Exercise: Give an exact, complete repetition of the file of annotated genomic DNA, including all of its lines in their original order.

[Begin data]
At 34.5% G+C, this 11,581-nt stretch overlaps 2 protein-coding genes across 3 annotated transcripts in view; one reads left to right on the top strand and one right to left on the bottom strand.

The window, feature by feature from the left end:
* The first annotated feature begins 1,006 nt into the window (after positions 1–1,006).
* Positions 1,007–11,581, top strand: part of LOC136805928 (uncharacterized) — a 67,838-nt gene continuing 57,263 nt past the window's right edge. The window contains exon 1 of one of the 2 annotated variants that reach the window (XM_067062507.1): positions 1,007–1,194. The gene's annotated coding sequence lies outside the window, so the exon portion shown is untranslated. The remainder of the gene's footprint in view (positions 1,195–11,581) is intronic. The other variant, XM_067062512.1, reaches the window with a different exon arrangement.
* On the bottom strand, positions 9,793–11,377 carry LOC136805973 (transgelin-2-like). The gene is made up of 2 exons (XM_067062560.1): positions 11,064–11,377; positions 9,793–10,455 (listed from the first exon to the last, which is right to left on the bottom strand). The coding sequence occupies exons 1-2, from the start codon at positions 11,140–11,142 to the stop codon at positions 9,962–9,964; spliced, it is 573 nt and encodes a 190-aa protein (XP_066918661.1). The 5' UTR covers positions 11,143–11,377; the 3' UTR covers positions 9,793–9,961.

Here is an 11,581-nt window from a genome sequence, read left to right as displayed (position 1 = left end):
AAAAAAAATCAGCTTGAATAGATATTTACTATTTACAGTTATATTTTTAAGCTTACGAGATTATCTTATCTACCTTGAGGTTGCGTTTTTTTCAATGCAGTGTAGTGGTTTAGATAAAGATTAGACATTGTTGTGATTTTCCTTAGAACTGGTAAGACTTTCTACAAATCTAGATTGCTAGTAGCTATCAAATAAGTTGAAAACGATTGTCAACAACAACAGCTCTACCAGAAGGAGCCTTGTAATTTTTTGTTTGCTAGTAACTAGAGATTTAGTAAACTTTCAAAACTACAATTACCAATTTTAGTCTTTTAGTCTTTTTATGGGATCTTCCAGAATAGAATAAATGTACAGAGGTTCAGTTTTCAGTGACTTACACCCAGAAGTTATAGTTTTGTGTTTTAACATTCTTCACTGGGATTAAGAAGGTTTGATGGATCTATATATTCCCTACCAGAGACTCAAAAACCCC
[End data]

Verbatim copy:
At 34.5% G+C, this 11,581-nt stretch overlaps 2 protein-coding genes across 3 annotated transcripts in view; one reads left to right on the top strand and one right to left on the bottom strand.

The window, feature by feature from the left end:
* The first annotated feature begins 1,006 nt into the window (after positions 1–1,006).
* Positions 1,007–11,581, top strand: part of LOC136805928 (uncharacterized) — a 67,838-nt gene continuing 57,263 nt past the window's right edge. The window contains exon 1 of one of the 2 annotated variants that reach the window (XM_067062507.1): positions 1,007–1,194. The gene's annotated coding sequence lies outside the window, so the exon portion shown is untranslated. The remainder of the gene's footprint in view (positions 1,195–11,581) is intronic. The other variant, XM_067062512.1, reaches the window with a different exon arrangement.
* On the bottom strand, positions 9,793–11,377 carry LOC136805973 (transgelin-2-like). The gene is made up of 2 exons (XM_067062560.1): positions 11,064–11,377; positions 9,793–10,455 (listed from the first exon to the last, which is right to left on the bottom strand). The coding sequence occupies exons 1-2, from the start codon at positions 11,140–11,142 to the stop codon at positions 9,962–9,964; spliced, it is 573 nt and encodes a 190-aa protein (XP_066918661.1). The 5' UTR covers positions 11,143–11,377; the 3' UTR covers positions 9,793–9,961.

Here is an 11,581-nt window from a genome sequence, read left to right as displayed (position 1 = left end):
AAAAAAAATCAGCTTGAATAGATATTTACTATTTACAGTTATATTTTTAAGCTTACGAGATTATCTTATCTACCTTGAGGTTGCGTTTTTTTCAATGCAGTGTAGTGGTTTAGATAAAGATTAGACATTGTTGTGATTTTCCTTAGAACTGGTAAGACTTTCTACAAATCTAGATTGCTAGTAGCTATCAAATAAGTTGAAAACGATTGTCAACAACAACAGCTCTACCAGAAGGAGCCTTGTAATTTTTTGTTTGCTAGTAACTAGAGATTTAGTAAACTTTCAAAACTACAATTACCAATTTTAGTCTTTTAGTCTTTTTATGGGATCTTCCAGAATAGAATAAATGTACAGAGGTTCAGTTTTCAGTGACTTACACCCAGAAGTTATAGTTTTGTGTTTTAACATTCTTCACTGGGATTAAGAAGGTTTGATGGATCTATATATTCCCTACCAGAGACTCAAAAACCCC